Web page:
Struggles With Mental Illness in College, Part 2

            In a previous blog entry, I wrote about my struggles during the first year and a half of college before I began treatment.  This entry will be about my struggles after my treatment began.  Just because I was under treatment didn’t mean my problems were over.

            During the last three years of my collegiate career, I never achieved the quality of grades I had during my first year of college.  I also changed over to a different major.  I originally started college as a pre-pharmacy student.  After a year and a half of struggling with my mental illness as well as my classes, my grades were bad enough that I wasn’t going to be getting into pharmacy school.  I needed a change.

            I switched to a business management major, which was a surprise to my family.  I had never taken any business classes in high school.  I didn’t have much of an aptitude for sales, and I was quite an introvert.  So to my family and friends the move didn’t make much sense.  But to me it made a great deal of sense.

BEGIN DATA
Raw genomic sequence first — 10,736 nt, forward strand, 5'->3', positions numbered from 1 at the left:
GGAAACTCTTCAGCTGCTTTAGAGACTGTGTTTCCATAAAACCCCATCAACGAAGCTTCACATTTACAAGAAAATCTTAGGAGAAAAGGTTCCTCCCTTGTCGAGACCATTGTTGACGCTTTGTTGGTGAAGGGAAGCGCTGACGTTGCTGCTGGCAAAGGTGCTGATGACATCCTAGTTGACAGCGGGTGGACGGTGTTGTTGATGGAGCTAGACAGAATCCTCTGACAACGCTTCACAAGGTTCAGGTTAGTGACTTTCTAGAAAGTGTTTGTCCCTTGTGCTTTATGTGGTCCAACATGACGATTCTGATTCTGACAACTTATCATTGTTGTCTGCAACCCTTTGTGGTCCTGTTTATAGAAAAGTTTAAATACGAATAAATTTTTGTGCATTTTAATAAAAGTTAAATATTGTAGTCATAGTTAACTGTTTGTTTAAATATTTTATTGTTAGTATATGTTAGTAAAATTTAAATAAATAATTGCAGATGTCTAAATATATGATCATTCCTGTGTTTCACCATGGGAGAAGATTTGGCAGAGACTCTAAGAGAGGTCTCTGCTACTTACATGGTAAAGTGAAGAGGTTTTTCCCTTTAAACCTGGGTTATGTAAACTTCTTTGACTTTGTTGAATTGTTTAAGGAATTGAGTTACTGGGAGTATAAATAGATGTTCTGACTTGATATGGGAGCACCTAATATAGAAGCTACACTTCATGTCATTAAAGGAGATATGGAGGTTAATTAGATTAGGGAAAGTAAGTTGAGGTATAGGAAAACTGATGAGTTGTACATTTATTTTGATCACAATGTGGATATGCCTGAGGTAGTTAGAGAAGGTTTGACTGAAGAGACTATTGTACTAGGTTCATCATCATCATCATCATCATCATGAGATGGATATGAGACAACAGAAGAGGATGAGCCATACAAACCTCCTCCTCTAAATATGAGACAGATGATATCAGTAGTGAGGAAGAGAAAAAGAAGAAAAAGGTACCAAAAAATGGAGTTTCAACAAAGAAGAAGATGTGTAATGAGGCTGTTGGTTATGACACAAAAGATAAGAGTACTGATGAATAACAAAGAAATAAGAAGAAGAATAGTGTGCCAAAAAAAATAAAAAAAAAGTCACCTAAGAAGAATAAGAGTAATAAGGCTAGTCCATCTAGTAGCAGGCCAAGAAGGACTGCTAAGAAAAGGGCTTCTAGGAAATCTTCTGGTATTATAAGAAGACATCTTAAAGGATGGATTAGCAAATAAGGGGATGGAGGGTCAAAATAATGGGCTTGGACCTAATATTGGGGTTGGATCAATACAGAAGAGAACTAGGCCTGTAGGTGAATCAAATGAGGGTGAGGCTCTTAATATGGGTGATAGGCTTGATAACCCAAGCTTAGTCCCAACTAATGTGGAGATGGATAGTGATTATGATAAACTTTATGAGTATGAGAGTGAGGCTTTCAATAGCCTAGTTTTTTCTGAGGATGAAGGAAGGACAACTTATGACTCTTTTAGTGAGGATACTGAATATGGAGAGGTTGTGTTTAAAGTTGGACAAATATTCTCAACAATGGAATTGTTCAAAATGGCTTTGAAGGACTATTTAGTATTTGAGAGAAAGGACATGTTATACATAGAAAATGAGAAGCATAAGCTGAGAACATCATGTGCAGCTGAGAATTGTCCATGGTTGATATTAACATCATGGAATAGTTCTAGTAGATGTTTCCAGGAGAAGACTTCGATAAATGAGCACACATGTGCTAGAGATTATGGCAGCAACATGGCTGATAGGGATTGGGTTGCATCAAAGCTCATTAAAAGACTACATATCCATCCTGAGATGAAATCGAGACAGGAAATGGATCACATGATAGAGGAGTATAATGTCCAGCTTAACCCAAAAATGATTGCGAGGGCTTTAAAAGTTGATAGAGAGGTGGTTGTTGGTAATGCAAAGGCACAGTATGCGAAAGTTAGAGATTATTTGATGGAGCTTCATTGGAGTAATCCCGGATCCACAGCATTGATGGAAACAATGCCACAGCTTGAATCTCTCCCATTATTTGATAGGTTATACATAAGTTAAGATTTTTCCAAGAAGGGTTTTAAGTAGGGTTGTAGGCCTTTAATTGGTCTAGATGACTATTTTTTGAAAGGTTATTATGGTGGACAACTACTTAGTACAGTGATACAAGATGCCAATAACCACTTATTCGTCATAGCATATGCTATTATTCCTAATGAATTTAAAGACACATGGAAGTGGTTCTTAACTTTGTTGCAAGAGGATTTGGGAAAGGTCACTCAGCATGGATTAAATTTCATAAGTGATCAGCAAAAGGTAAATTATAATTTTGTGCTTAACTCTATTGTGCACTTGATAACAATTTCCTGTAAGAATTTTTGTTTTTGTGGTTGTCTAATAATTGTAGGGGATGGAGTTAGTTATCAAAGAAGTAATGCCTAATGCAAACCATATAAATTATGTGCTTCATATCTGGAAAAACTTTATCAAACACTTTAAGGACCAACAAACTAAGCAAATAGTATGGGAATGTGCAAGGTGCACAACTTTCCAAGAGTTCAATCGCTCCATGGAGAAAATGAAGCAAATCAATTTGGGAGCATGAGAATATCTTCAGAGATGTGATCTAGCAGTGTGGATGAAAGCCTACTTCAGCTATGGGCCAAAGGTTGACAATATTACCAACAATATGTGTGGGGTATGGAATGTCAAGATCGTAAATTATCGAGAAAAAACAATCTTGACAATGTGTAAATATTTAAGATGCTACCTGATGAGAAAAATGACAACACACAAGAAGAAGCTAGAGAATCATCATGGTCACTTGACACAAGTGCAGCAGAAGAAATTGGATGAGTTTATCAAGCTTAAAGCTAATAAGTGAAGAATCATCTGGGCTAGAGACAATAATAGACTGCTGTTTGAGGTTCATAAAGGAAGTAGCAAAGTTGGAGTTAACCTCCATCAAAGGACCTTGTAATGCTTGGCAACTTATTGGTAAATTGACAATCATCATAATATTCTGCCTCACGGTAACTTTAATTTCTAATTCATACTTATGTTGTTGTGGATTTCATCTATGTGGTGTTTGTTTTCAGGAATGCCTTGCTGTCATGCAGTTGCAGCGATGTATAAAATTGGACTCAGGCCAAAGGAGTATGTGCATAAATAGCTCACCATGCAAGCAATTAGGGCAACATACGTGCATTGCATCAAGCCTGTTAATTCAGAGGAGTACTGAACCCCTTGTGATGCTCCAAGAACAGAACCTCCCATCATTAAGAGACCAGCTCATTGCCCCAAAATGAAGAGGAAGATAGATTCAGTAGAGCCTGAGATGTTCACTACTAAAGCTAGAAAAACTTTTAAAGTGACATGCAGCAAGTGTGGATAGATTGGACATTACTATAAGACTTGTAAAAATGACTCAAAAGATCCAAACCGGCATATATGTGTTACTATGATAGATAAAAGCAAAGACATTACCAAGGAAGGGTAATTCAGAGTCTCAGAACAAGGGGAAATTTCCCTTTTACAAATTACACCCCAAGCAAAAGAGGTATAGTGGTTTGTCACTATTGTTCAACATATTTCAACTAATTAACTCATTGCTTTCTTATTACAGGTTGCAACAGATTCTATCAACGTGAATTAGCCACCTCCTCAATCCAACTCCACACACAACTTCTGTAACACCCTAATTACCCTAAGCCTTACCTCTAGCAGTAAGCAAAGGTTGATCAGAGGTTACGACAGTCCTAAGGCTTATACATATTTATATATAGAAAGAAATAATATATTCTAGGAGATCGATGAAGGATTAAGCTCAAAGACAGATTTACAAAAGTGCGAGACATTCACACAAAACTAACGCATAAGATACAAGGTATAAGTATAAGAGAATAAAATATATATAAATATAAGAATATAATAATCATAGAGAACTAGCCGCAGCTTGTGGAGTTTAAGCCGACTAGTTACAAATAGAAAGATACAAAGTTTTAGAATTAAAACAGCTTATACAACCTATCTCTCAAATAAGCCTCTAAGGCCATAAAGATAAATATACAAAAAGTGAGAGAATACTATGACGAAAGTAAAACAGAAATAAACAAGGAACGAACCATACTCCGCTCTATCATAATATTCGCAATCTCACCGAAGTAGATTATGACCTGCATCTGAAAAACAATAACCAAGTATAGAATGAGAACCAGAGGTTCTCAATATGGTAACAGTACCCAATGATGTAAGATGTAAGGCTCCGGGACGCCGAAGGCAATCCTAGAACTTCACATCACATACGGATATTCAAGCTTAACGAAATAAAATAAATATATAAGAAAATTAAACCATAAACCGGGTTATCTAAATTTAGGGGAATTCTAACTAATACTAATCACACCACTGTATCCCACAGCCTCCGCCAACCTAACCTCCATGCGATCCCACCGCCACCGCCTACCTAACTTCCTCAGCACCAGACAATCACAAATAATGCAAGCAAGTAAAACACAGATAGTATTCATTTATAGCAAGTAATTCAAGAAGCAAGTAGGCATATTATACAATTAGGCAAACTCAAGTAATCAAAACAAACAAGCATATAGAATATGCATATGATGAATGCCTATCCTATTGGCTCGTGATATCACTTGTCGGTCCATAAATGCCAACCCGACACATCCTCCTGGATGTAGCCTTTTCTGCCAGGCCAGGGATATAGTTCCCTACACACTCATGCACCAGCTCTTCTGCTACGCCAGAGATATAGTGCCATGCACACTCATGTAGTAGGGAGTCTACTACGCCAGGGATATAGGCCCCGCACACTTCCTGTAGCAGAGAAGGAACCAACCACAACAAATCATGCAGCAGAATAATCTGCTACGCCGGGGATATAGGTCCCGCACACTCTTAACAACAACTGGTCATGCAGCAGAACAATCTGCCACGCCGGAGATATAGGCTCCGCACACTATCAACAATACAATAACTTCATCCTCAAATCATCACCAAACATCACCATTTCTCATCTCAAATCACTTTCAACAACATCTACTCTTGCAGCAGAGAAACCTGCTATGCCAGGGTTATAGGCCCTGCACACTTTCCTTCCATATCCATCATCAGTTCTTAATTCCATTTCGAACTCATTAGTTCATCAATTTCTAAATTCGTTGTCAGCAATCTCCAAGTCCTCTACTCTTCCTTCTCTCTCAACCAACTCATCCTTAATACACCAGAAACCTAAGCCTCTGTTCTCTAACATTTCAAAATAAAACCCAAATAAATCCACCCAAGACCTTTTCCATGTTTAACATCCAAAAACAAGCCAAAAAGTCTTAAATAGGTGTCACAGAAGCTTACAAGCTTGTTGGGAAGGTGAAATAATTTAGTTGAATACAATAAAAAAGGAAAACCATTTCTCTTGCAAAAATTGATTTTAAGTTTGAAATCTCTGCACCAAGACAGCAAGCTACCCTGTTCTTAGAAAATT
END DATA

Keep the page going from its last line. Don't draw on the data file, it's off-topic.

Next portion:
In my line of thinking at the time, I wanted to be able to be employable with a good job as soon as I graduated from college.  Even though I was really passionate about literature and history, I always figured I could read all the history books and classics of literature on my own time when I wasn’t studying for my business classes.  With my best friend being a history education student helping me out with history and classical literature books, which is exactly what I did.

            I admit with this “Dual Study Program” with my studying business classes officially by day and reading my classical literature and history books late at night and on the weekends, I didn’t have much time for outside socialization.  I had my small core group of friends, and I also made it a point to be friendly as possible to as many fellow students as possible.

            As the last three years of college went on I slowly picked up a few more friends and gradually went to more social activities.  There were a few music bands on campus that occasionally played weekend concerts that I went to.  They were pretty much cover bands that also played some of their own material.   I made a few friends with some of the band members through that.